Art. 15 of the SCM Agreement provides for the general approach to injury calculation in countervailing duty investigations and, in turn, regulates determination of the “causal link”. Pursuant to Art.15.5 of the SCM Agreement, the investigating authorities shall examine that the injury was caused by the subsidized import in such a way that other factors were not attributed thereto. Thus, the investigation authority shall examine not only the causal link between the subsidy and the injury, but also the causal link between other factors and the injury to domestic industry.

The European Commission examined whether the following factors cause injury to the domestic producer of PET:

  1. export activity of the EU industry;
  2. imports from Korea and other third countries;
  3. competition from non-cooperating producers in the European Union;
  4. the economic crisis in 2008;
  5. the geographical location of the EU industry;
  6. the lack of vertical integration etc.

The European Commission found that the injury caused to the domestic producer by the economic crisis in 2008 and the imports from Korea was of the limited degree, which did not “break the causal link” between the subsidised imports of PET and the injury.

Pakistan argued that if other factors could break the causal link, then such a link did not exist. According to Pakistan, this approach precluded the European Commission from assessing the effects of the subsidized imports, since the effects of other factors were evaluated individually and not aggregated as opposed to the general effects of subsidized imports.

The Appellate Body, having upheld the decision of the Panel, stated that pursuant to Art. 15.5 of the SCM Agreement, the investigating authority shall establish “the genuine and substantial relationship of cause and effect” between the subsidized imports and injury to the domestic industry.[4] Accordingly, it requires (1) examination of the link between the subsidized imports and the injury, and (2) examination of the other factors attributable to the injury of the domestic industry. Following this provision, the investigating authority is able to determine whether the domestic industry in fact suffers from subsidized imports.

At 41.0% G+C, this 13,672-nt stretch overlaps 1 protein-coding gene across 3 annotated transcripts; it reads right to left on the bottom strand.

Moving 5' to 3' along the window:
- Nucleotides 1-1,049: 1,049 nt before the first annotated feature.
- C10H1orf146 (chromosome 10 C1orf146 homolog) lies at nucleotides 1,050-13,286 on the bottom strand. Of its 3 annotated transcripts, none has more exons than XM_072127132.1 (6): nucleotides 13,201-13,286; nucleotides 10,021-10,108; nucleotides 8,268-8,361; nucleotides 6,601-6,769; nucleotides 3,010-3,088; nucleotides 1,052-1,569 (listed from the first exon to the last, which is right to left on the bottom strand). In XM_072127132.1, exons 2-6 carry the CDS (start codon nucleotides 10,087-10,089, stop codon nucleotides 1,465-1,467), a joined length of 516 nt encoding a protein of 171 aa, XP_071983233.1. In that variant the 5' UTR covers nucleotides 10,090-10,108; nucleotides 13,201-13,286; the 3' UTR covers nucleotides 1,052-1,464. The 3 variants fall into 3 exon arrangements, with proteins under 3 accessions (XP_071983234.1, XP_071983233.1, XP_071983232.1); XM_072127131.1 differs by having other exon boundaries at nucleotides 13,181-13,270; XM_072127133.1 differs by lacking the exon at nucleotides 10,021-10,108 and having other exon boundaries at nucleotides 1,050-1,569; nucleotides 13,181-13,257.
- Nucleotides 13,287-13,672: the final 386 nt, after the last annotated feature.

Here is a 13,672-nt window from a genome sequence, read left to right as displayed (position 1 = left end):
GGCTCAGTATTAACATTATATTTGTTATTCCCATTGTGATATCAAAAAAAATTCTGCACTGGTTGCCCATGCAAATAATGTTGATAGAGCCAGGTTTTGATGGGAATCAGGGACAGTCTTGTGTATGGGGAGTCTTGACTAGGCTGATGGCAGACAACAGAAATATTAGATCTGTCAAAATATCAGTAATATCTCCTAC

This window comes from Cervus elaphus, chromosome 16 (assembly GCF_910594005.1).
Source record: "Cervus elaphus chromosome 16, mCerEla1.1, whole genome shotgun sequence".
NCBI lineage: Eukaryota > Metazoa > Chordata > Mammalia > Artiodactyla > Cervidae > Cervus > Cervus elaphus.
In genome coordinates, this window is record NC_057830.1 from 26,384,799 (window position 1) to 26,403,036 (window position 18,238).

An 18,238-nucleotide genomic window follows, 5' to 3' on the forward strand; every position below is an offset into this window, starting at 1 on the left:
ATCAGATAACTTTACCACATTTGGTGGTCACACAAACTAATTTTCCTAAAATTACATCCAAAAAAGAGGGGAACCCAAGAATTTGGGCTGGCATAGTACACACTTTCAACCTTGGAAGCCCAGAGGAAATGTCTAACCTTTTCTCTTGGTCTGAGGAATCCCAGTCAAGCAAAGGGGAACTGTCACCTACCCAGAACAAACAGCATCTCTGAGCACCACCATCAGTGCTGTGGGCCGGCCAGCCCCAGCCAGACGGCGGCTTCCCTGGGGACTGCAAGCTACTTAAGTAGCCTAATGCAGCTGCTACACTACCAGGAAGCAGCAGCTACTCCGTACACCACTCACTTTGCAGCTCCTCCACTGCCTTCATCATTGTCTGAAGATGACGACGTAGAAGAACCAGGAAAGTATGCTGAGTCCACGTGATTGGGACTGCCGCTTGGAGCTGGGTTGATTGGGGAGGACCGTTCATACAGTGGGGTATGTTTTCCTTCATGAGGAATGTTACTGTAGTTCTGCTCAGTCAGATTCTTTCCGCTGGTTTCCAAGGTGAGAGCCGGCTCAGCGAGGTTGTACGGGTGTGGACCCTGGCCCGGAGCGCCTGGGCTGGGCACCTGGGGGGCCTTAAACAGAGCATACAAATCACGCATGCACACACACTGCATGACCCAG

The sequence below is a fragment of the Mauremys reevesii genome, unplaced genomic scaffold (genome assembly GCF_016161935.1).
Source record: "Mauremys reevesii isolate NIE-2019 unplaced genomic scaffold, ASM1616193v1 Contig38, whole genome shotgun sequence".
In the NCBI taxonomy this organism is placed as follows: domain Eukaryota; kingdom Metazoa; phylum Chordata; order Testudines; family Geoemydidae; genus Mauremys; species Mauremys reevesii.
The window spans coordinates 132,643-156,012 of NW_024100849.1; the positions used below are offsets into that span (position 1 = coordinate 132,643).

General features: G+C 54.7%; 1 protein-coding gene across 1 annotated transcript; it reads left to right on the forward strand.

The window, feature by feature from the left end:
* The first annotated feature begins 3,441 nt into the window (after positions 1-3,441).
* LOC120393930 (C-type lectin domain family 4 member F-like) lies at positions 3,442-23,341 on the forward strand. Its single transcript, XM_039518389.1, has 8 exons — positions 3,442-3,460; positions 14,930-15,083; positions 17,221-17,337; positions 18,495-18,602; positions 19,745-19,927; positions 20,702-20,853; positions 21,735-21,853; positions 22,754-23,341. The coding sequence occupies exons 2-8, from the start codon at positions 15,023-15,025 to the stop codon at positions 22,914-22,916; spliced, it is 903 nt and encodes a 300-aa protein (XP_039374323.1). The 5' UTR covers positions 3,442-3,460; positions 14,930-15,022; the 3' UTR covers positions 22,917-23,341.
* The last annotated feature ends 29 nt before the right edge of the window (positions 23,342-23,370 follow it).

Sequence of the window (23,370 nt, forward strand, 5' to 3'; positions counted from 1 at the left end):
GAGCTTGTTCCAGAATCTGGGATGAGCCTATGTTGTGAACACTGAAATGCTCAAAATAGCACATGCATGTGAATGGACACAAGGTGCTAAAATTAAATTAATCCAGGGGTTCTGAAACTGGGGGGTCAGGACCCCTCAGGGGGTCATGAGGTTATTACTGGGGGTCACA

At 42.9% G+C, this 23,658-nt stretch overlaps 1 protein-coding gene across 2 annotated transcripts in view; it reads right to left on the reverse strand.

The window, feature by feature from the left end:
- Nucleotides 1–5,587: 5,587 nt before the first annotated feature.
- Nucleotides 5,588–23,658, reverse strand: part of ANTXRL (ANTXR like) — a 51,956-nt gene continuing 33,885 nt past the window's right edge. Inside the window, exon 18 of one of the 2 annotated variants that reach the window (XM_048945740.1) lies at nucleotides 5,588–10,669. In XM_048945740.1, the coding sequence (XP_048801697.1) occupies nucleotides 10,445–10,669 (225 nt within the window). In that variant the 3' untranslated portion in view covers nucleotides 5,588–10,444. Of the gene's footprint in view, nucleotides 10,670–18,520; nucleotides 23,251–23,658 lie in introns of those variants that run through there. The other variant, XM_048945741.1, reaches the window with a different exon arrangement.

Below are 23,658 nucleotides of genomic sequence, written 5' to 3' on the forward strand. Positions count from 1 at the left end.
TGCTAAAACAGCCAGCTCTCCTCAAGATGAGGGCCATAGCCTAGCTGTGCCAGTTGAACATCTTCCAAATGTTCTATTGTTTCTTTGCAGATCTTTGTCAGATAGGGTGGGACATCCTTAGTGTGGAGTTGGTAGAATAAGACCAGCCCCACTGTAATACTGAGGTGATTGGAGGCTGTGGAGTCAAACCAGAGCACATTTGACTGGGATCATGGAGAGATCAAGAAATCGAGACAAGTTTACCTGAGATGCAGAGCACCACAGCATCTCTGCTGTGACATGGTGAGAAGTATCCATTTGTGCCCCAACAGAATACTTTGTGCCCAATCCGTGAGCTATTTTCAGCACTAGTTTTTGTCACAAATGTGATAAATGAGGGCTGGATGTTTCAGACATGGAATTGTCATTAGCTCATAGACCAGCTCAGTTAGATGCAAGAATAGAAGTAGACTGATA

The Appellate Body stressed that Art. 15.5 of the SCM Agreement does not prescribe any particular methodology an investigating authority must use in carrying out such analysis.[5] For instance, in countervailing duty investigation on import of PET the European Commission first determined (1) whether there is a “causal link” between the subsidized imports and the injury, and then (2) analysed all other factors. The Panel underlined that the initial analysis of the link between the subsidy and the injury was not final to preclude the EU from considering all other factors.

The Appellate Body agreed with the Panel, that the “break the causal link” approach does not violate the provisions of Art.15.5 of the SCM Agreement and dismissed this part of the complaint.

Is it acceptable to challenge expired measures?

WTO Members still take different positions regarding the possibility of challenging expired measures under the WTO dispute settlement system.

Importantly, the WTO dispute settlement system lacks a compensation mechanism for affected parties. The Panels and the Appellate Body usually recommend that parties bring measures in conformity with the relevant violated WTO agreements. In accordance with Art. 3.7 of the DSU, the first objective of the dispute settlement mechanism is to secure the withdrawal of measures concerned if these are found to be inconsistent with the provisions of any of the covered agreements. In other words, the review by the Dispute Settlement Body of expired measures lacks practical rationale.